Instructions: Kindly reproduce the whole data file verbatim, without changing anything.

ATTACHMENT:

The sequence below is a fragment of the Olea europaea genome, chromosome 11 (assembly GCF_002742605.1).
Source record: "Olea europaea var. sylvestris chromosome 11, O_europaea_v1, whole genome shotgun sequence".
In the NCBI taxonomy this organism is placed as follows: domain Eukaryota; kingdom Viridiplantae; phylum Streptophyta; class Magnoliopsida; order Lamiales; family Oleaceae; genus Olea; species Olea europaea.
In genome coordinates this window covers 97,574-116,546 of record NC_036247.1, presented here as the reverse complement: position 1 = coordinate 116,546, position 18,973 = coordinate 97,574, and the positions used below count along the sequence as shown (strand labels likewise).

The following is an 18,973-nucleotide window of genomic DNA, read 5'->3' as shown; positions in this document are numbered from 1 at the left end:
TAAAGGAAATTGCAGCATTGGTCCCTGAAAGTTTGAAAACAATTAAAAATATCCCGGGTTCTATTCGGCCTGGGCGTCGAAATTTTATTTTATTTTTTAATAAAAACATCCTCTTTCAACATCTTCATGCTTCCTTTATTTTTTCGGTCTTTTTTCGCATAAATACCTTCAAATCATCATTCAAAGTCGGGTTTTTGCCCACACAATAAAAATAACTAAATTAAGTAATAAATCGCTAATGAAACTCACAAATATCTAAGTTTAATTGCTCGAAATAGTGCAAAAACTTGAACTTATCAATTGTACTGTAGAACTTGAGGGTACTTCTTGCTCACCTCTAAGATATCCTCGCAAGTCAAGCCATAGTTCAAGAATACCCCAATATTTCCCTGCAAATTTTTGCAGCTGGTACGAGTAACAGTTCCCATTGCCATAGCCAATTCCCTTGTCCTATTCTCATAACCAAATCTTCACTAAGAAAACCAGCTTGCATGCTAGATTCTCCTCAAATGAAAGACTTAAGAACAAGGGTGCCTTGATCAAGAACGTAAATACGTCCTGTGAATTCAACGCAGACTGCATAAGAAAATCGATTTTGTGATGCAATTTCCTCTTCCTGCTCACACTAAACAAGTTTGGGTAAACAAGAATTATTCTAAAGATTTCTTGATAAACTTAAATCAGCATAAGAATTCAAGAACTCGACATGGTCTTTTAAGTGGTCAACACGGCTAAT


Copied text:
The sequence below is a fragment of the Olea europaea genome, chromosome 11 (assembly GCF_002742605.1).
Source record: "Olea europaea var. sylvestris chromosome 11, O_europaea_v1, whole genome shotgun sequence".
In the NCBI taxonomy this organism is placed as follows: domain Eukaryota; kingdom Viridiplantae; phylum Streptophyta; class Magnoliopsida; order Lamiales; family Oleaceae; genus Olea; species Olea europaea.
In genome coordinates this window covers 97,574-116,546 of record NC_036247.1, presented here as the reverse complement: position 1 = coordinate 116,546, position 18,973 = coordinate 97,574, and the positions used below count along the sequence as shown (strand labels likewise).

The following is an 18,973-nucleotide window of genomic DNA, read 5'->3' as shown; positions in this document are numbered from 1 at the left end:
TAAAGGAAATTGCAGCATTGGTCCCTGAAAGTTTGAAAACAATTAAAAATATCCCGGGTTCTATTCGGCCTGGGCGTCGAAATTTTATTTTATTTTTTAATAAAAACATCCTCTTTCAACATCTTCATGCTTCCTTTATTTTTTCGGTCTTTTTTCGCATAAATACCTTCAAATCATCATTCAAAGTCGGGTTTTTGCCCACACAATAAAAATAACTAAATTAAGTAATAAATCGCTAATGAAACTCACAAATATCTAAGTTTAATTGCTCGAAATAGTGCAAAAACTTGAACTTATCAATTGTACTGTAGAACTTGAGGGTACTTCTTGCTCACCTCTAAGATATCCTCGCAAGTCAAGCCATAGTTCAAGAATACCCCAATATTTCCCTGCAAATTTTTGCAGCTGGTACGAGTAACAGTTCCCATTGCCATAGCCAATTCCCTTGTCCTATTCTCATAACCAAATCTTCACTAAGAAAACCAGCTTGCATGCTAGATTCTCCTCAAATGAAAGACTTAAGAACAAGGGTGCCTTGATCAAGAACGTAAATACGTCCTGTGAATTCAACGCAGACTGCATAAGAAAATCGATTTTGTGATGCAATTTCCTCTTCCTGCTCACACTAAACAAGTTTGGGTAAACAAGAATTATTCTAAAGATTTCTTGATAAACTTAAATCAGCATAAGAATTCAAGAACTCGACATGGTCTTTTAAGTGGTCAACACGGCTAAT